First came the web. Then came social media. Now journalists face a new challenge on the horizon: big data.
It used to be that data journalism lived in a corner of the newsroom, in the care of investigative or business reporters. But in recent years, big data has amassed at such a rate that it can no longer be the responsibility of a few.
Numbers, Numbers On Every Beat
In 2013, IBM researchers found that 90 percent of the world’s data had been created in the previous two years. We’d suddenly gained a quantitative understanding of our world! This new knowledge base empowers us to predict the spread of disease, analyze years of government spending, and even understand how an extra cup of coffee might affect one’s sleep quality. We’ve essentially gained countless new perspectives — bird’s-eye views, granular views, inward views of ourselves — as long as we know how to make sense of the numbers.
Many news outlets have already taken to using data to drive a range of stories, from the profound to the surprising. ProPublica and NPR calculated how much limbs are worth in each state to highlight the dramatic disparity in workers’ comp benefits across the U.S. The Washington Post analyzed 30 years of groundhog forecasts and found that “a groundhog is just a groundhog,” and not a weatherman, alas.
Still, conversations about data-driven journalism have mostly focused on large-scale projects by industry powerhouses and new outlets like FiveThirtyEight and Vox.
But the job shouldn’t be left to big newsrooms with dedicated teams. In this era of big data, every journalist must master basic data skills to make use of all sources available to them.
“There’s so much data available now, and there’s basically data on every single beat, and you have reporters getting spreadsheets all the time,” Chad Skelton, a data journalist with The Vancouver Sun, told me.
Working With Big Data On A Small Scale
Skelton was a general assignment reporter at the paper when he “stumbled into” data by way of the numerous FOIA requests he filed.
“I came across it by complete fluke while working on a project on daycare inspections,” he said.
While sifting through daycare ratings and inspection history, he had an “aha” moment: he could turn the data into a searchable database on the Web! Fast-forward seven years, and he’s now the paper’s award-winning one-man data operation. Skelton compiles library checkout data, voting trends, and local salary figures to tell unique stories about his community.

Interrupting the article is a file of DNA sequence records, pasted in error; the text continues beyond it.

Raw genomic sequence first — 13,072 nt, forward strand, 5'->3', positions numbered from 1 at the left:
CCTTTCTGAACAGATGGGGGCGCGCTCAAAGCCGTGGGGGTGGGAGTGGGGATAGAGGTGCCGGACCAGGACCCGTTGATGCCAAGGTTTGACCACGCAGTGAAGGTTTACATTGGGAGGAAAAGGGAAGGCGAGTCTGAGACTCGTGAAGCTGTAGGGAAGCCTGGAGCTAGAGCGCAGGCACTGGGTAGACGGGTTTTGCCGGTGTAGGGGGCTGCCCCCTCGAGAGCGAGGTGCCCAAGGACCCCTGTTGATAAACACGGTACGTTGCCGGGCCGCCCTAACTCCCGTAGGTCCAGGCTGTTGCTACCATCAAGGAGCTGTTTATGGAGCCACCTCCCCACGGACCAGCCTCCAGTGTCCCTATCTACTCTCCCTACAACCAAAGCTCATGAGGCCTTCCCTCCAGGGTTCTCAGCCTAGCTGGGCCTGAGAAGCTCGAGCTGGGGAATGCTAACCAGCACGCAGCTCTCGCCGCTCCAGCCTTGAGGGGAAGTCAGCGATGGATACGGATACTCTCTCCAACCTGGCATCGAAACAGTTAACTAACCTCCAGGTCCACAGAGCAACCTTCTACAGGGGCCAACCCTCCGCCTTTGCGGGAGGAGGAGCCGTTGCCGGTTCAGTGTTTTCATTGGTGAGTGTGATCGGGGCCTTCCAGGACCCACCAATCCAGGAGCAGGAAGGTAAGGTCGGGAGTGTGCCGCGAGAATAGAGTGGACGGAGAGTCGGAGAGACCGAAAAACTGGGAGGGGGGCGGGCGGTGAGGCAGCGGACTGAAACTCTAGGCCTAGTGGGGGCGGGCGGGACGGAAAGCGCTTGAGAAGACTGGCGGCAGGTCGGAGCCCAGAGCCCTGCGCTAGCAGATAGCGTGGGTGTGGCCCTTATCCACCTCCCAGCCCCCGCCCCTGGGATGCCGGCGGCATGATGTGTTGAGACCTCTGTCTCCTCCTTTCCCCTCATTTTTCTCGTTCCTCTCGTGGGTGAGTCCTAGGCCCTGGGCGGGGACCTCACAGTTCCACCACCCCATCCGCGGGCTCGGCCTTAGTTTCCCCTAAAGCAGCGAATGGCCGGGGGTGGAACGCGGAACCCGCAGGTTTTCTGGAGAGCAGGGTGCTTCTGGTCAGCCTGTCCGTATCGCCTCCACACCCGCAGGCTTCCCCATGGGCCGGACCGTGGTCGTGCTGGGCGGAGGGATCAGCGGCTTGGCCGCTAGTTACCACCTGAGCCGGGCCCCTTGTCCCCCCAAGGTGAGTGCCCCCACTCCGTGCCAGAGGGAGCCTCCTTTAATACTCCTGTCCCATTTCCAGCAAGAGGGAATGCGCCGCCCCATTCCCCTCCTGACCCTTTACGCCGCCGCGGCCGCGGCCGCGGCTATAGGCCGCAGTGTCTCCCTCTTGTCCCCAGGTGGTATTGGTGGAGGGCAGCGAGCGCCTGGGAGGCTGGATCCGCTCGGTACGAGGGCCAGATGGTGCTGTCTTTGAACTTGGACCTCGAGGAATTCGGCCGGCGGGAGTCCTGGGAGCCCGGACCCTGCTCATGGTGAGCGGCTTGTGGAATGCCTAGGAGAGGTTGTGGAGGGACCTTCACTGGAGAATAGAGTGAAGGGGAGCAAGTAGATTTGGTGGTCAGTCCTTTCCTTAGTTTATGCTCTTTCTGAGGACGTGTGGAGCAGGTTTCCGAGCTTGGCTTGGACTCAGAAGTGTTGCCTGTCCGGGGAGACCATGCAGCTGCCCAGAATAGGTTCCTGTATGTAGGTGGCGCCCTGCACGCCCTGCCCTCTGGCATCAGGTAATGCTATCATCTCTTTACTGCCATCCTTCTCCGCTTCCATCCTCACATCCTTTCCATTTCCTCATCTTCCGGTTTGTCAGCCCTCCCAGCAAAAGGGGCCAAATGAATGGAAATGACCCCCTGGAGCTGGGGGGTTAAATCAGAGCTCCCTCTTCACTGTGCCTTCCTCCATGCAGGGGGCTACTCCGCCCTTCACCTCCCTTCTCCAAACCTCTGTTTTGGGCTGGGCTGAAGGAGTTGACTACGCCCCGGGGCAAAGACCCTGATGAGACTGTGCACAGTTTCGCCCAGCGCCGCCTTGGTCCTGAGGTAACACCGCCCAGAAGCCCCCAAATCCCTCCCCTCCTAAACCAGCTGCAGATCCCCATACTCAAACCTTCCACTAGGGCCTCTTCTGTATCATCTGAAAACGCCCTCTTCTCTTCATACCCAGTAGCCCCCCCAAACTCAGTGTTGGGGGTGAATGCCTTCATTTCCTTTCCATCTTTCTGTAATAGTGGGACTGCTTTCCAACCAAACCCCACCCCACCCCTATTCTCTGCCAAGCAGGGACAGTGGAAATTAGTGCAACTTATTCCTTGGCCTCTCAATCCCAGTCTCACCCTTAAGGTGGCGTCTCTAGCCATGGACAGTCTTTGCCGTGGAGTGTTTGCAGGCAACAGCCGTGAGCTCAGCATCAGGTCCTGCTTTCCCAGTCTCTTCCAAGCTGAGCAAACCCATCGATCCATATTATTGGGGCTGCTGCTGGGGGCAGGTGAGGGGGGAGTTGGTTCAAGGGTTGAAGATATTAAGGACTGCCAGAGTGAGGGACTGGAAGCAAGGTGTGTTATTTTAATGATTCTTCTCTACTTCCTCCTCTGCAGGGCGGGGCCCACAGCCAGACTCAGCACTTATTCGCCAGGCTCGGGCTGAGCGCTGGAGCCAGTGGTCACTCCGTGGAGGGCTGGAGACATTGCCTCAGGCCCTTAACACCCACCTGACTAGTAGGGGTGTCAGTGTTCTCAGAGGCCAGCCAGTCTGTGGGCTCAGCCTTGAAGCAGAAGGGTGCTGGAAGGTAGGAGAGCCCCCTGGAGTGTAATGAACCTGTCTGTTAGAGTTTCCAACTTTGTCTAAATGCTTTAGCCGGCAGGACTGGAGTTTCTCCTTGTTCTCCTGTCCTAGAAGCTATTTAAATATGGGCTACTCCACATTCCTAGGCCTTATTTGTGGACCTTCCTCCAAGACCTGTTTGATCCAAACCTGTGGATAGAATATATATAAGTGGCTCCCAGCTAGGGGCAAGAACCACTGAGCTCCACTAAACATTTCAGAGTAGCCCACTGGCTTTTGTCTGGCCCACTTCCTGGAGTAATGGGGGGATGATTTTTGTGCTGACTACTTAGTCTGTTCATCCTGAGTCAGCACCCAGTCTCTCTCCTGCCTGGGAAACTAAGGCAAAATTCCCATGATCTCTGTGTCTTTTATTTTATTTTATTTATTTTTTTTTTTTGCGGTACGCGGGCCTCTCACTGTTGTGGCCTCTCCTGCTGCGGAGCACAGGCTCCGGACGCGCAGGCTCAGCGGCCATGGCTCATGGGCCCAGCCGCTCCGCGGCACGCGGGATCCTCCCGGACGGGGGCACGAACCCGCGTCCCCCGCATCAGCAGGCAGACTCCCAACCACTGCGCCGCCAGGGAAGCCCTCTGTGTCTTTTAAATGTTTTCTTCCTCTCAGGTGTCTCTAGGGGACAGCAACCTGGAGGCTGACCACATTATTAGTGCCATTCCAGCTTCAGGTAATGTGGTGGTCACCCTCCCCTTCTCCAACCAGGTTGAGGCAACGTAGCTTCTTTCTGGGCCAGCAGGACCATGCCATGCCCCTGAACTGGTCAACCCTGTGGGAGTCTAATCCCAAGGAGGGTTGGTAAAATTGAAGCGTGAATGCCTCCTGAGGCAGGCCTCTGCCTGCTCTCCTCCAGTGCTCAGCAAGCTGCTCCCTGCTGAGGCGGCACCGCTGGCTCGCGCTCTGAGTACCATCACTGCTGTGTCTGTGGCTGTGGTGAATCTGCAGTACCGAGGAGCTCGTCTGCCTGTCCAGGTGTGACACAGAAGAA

Even outlets without a specialist can tell data-driven stories. KPLU is a lean, Seattle-based public radio outlet with five reporters on staff. (Disclaimer: KPLU is also my previous employer.) Two of those reporters, Ashley Gross and Kyle Stokes, recently tackled data for an under-the-lid look at Washington state’s much-criticized tax system. Neither reporter is a data specialist, but both knew they needed the numbers to tell the whole story, which, as Stokes puts it, “had been simplified to death.”
“You can’t talk about the whole pie without knowing about each piece that makes it up. And luckily, there was a great dataset that was comprehensive, and it allowed us to take it [the system] apart,” Stokes told me.
Using basic data knowledge they already possessed, Gross and Stokes sliced and diced the state’s list of tax exemptions. They compiled their findings in a five-part series to provide the public with a much-needed overview of the state’s tax system.
Using Numbers To Show The Big — And The Small — Picture
While KPLU used data to piece together a bird’s-eye view, Skelton often uses data to funnel down big stories into small, personalized bits — something that wasn’t possible with traditional news stories.
“With traditional journalism, we tell stories with a few examples that are not directly related to the reader. Now you can search for your kids’ daycare, grandma’s nursing home,” Skelton said.